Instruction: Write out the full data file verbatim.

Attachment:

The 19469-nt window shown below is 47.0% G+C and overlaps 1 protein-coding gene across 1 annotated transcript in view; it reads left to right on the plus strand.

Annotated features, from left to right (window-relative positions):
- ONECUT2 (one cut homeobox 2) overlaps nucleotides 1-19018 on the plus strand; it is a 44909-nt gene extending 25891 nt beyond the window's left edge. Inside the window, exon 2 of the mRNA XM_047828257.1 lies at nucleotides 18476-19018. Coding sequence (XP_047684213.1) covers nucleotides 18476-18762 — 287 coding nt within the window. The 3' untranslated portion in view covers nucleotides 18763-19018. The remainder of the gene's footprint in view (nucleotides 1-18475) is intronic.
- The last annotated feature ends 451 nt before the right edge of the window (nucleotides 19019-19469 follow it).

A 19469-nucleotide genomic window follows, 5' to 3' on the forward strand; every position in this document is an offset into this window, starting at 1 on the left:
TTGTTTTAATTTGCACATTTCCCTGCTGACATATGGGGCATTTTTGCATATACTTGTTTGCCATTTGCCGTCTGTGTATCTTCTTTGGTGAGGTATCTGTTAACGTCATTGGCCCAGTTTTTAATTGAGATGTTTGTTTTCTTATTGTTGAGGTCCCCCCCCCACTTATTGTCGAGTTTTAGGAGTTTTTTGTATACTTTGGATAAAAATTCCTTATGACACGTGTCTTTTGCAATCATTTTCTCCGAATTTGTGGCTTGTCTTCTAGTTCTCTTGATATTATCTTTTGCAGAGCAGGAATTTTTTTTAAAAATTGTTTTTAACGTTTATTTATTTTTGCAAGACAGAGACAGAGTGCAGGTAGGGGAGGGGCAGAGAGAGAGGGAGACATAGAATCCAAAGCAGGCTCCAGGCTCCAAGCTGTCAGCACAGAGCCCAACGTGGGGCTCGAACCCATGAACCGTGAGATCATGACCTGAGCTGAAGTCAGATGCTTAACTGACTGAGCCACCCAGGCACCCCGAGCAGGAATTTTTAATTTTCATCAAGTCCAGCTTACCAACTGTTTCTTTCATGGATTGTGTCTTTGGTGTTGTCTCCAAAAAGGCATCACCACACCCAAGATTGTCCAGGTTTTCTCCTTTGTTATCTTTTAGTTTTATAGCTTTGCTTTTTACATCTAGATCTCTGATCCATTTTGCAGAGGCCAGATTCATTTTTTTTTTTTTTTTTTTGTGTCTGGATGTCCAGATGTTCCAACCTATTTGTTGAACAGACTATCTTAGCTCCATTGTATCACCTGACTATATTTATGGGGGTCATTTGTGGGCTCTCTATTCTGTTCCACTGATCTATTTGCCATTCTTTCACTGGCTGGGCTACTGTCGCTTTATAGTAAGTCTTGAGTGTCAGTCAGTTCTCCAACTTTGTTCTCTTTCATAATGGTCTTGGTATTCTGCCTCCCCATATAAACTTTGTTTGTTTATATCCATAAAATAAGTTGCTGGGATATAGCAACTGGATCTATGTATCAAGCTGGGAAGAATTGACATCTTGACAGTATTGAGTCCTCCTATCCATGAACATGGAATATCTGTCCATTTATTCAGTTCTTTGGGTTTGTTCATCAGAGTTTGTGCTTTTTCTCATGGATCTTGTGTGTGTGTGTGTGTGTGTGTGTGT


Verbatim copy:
The 19469-nt window shown below is 47.0% G+C and overlaps 1 protein-coding gene across 1 annotated transcript in view; it reads left to right on the plus strand.

Annotated features, from left to right (window-relative positions):
- ONECUT2 (one cut homeobox 2) overlaps nucleotides 1-19018 on the plus strand; it is a 44909-nt gene extending 25891 nt beyond the window's left edge. Inside the window, exon 2 of the mRNA XM_047828257.1 lies at nucleotides 18476-19018. Coding sequence (XP_047684213.1) covers nucleotides 18476-18762 — 287 coding nt within the window. The 3' untranslated portion in view covers nucleotides 18763-19018. The remainder of the gene's footprint in view (nucleotides 1-18475) is intronic.
- The last annotated feature ends 451 nt before the right edge of the window (nucleotides 19019-19469 follow it).

A 19469-nucleotide genomic window follows, 5' to 3' on the forward strand; every position in this document is an offset into this window, starting at 1 on the left:
TTGTTTTAATTTGCACATTTCCCTGCTGACATATGGGGCATTTTTGCATATACTTGTTTGCCATTTGCCGTCTGTGTATCTTCTTTGGTGAGGTATCTGTTAACGTCATTGGCCCAGTTTTTAATTGAGATGTTTGTTTTCTTATTGTTGAGGTCCCCCCCCCACTTATTGTCGAGTTTTAGGAGTTTTTTGTATACTTTGGATAAAAATTCCTTATGACACGTGTCTTTTGCAATCATTTTCTCCGAATTTGTGGCTTGTCTTCTAGTTCTCTTGATATTATCTTTTGCAGAGCAGGAATTTTTTTTAAAAATTGTTTTTAACGTTTATTTATTTTTGCAAGACAGAGACAGAGTGCAGGTAGGGGAGGGGCAGAGAGAGAGGGAGACATAGAATCCAAAGCAGGCTCCAGGCTCCAAGCTGTCAGCACAGAGCCCAACGTGGGGCTCGAACCCATGAACCGTGAGATCATGACCTGAGCTGAAGTCAGATGCTTAACTGACTGAGCCACCCAGGCACCCCGAGCAGGAATTTTTAATTTTCATCAAGTCCAGCTTACCAACTGTTTCTTTCATGGATTGTGTCTTTGGTGTTGTCTCCAAAAAGGCATCACCACACCCAAGATTGTCCAGGTTTTCTCCTTTGTTATCTTTTAGTTTTATAGCTTTGCTTTTTACATCTAGATCTCTGATCCATTTTGCAGAGGCCAGATTCATTTTTTTTTTTTTTTTTTTGTGTCTGGATGTCCAGATGTTCCAACCTATTTGTTGAACAGACTATCTTAGCTCCATTGTATCACCTGACTATATTTATGGGGGTCATTTGTGGGCTCTCTATTCTGTTCCACTGATCTATTTGCCATTCTTTCACTGGCTGGGCTACTGTCGCTTTATAGTAAGTCTTGAGTGTCAGTCAGTTCTCCAACTTTGTTCTCTTTCATAATGGTCTTGGTATTCTGCCTCCCCATATAAACTTTGTTTGTTTATATCCATAAAATAAGTTGCTGGGATATAGCAACTGGATCTATGTATCAAGCTGGGAAGAATTGACATCTTGACAGTATTGAGTCCTCCTATCCATGAACATGGAATATCTGTCCATTTATTCAGTTCTTTGGGTTTGTTCATCAGAGTTTGTGCTTTTTCTCATGGATCTTGTGTGTGTGTGTGTGTGTGTGTGTGT